Tuesday, June 02, 2009

Non-Creative Destruction

The demise of stage coach companies and of the rail barons was arguably "creative destruction" at work. Companies that didn't see the future, and didn't invest in the next generation of technologies, were eclipsed by air carriers and auto manufacturers.

It may be a sign of the future that GM and Chrysler are in bankruptcy. That there's little interest by other companies in acquiring them. That nobody's trying to start a new major automotive manufacturing concern to take their place. Arguably, the world is ready for the successor to the automobile.

But there's no successor technology on the horizon. GM and Chrysler succeed or fail in a market that's going to keep producing cars and trucks, pretty much the way they have for the past half-century.

It's not clear what product will replace the car in the era of $4, $5, $8/gallon gas. Perhaps we'll be looking at alternative fuels, electric cars, new hybrid technologies, etc., as many people project. But I have a sense that any auto company that isn't prepared for that future, even those that are currently comparatively strong, should consider itself on reprieve.


  1. All of the options in your last paragraph are still "cars" they just happen to be cars with a different power source.

    Actually, given the rise of the "middle class" in China, India, and elsewhere, it will be interesting to see what the future international market for cars looks like.

    Will we see "export only" (or locally produced) US automobiles that are smaller, lighter, cheaper, much less "green", and less safe than the US market would stand?

    The divergent design requirements of "safety" and "fuel economy" are going to make for some interesting choices domestically as well. If you want to maximize the milage or the performance of your hybrid/ele ctric/whatever automobile you need to make it small and light . . . not things that sell well in the US historically (See SUV and Full Size Truck . . .)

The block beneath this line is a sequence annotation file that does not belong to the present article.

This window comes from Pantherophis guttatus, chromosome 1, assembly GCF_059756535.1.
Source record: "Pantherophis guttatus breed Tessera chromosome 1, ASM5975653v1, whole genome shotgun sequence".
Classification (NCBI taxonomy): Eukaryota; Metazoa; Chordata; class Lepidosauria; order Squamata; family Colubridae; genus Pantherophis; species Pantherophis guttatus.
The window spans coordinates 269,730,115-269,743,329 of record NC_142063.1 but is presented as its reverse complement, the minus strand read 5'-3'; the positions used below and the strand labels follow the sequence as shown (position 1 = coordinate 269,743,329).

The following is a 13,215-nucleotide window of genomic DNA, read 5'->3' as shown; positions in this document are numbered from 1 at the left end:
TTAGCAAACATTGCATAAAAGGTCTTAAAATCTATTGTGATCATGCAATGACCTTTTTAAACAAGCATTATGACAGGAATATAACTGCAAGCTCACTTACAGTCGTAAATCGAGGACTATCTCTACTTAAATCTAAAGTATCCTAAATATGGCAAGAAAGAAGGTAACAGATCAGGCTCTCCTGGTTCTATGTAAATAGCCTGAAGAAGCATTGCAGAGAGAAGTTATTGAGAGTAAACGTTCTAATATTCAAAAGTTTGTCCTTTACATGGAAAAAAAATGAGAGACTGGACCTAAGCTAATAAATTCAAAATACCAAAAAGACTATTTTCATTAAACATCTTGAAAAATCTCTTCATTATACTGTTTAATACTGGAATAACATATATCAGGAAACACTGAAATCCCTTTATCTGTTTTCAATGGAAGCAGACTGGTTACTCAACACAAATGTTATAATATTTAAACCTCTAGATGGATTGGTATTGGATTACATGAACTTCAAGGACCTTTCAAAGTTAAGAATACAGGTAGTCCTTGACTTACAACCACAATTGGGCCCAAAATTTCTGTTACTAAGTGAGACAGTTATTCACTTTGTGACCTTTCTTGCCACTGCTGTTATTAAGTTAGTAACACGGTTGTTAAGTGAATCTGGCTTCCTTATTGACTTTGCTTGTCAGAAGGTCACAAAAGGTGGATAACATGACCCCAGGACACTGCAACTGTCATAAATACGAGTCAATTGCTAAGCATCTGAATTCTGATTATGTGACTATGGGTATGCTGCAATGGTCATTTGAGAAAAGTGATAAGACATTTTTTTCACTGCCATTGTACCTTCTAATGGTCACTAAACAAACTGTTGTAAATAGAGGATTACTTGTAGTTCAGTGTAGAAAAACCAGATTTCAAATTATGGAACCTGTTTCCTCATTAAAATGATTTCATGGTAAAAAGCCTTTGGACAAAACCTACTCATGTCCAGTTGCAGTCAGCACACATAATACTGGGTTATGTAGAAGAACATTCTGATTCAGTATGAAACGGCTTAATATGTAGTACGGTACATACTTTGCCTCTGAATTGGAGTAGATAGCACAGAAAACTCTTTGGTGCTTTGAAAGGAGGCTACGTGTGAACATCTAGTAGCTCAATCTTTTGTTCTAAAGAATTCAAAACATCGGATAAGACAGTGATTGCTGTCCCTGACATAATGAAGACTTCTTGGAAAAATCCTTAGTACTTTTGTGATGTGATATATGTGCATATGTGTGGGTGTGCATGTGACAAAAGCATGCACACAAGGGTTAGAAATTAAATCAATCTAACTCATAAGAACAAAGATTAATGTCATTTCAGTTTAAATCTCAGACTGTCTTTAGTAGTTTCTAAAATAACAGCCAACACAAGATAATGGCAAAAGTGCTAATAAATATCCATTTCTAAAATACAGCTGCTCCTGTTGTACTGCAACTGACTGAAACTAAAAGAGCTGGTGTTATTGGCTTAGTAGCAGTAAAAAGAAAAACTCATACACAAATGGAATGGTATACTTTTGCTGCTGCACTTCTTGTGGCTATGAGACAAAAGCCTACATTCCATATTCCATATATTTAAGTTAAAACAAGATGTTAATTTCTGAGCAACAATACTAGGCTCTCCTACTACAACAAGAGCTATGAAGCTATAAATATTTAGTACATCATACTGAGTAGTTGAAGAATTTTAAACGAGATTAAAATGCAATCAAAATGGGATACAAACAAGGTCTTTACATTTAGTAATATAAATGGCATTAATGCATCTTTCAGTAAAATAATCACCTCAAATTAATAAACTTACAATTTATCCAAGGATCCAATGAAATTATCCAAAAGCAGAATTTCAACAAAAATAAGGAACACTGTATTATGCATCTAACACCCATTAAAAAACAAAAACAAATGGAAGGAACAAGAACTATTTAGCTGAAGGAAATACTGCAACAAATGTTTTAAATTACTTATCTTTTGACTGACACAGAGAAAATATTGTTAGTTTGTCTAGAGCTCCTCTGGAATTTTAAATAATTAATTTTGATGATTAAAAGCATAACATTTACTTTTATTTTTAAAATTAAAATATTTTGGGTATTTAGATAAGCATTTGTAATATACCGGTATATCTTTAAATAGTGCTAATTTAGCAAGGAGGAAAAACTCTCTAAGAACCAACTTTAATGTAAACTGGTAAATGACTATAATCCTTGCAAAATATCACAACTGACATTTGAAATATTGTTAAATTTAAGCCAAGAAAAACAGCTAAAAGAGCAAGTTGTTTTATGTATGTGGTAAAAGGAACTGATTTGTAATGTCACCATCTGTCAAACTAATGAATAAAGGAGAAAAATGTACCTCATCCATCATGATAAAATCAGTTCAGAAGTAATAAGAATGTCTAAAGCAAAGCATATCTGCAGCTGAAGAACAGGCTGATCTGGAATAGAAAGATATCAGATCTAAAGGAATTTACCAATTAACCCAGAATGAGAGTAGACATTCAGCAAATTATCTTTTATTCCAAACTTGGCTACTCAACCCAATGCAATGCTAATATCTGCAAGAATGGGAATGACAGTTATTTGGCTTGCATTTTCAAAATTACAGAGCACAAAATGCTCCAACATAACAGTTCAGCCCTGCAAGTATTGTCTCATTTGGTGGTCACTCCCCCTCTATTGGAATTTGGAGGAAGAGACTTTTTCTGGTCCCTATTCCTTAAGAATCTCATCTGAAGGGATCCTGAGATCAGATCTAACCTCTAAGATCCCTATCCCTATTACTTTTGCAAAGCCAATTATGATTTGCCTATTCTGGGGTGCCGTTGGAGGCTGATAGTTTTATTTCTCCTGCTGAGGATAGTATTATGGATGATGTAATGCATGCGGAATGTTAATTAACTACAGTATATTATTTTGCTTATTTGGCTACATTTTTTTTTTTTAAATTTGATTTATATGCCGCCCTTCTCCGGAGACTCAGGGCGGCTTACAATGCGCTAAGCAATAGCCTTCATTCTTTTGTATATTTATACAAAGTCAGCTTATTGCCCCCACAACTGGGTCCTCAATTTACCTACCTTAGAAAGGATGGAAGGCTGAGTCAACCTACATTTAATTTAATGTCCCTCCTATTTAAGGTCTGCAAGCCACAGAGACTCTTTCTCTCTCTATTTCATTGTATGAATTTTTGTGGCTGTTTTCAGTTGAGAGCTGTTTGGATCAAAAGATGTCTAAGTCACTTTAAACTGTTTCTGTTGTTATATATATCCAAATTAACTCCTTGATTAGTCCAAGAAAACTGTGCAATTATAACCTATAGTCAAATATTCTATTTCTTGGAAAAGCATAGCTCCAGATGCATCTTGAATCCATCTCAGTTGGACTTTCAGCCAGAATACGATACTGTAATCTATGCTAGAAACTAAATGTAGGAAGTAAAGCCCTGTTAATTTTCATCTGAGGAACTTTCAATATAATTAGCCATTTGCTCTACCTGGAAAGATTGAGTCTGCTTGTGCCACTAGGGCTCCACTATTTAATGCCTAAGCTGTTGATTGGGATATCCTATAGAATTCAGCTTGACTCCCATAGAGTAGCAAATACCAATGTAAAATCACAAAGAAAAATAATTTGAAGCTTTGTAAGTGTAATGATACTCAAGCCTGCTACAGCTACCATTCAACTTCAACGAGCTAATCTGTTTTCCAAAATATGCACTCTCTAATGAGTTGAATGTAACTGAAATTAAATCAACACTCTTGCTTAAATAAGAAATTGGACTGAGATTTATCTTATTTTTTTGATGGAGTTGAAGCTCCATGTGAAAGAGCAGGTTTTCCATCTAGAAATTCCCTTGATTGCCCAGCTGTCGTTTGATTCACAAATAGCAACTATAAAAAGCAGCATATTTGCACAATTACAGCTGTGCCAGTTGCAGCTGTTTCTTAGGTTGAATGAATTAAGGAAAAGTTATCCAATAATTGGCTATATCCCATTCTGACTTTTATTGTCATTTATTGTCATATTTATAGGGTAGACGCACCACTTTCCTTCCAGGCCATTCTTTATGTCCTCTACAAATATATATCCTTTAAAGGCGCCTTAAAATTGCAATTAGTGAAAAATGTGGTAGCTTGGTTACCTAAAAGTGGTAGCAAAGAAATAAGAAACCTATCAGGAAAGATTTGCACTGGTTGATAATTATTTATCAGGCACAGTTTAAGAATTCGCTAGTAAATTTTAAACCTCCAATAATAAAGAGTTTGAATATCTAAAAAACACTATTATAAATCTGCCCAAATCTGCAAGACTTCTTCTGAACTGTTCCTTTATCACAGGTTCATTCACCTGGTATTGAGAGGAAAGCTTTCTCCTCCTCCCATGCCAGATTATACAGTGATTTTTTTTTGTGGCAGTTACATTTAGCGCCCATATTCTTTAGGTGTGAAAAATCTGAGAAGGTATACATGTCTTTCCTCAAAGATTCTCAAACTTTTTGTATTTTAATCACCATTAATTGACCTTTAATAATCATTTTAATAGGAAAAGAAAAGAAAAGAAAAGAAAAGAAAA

2. You're right - I wasn't clear enough. I mean that auto makers (or companies that want to succeed them as the dominant providers of transportation technology) need to be looking for a transcendent technology, not merely an update to the status quo. It's possible, though, that the transcendence will come in the drivetrain, not in the general look and feel of a car, just as we went from having horse-drawn carriages to having internal combustion engines.

    I could joke, maybe we'll have horse-drawn cars. But I'm not sure that would be funny.

    There are ways to build SUV's that are a lot lighter than the present generation of vehicles, but the technology and materials are more costly (and are also the subject of anticipatory patents - you may have to pay somebody to license the technology).

  3. interestingly, those teeny tiny Smart Cars are quite popular in San Francisco, where parking is at a premium. At city speeds, safety is less of an issue.

  4. Concur re: really small/underpowered cars being better suited for city than higway travel . . . but on the other hand, metropolitan areas are better suited to mass transit than rurual/suburban ones and may wind-up being areas where we see less of "any" type of car in the future.

    Will we wind-up with more of a "two class" system with "city only" cars vs. cruising sedans? As gas keeps going up, it will be interesting to see what happens.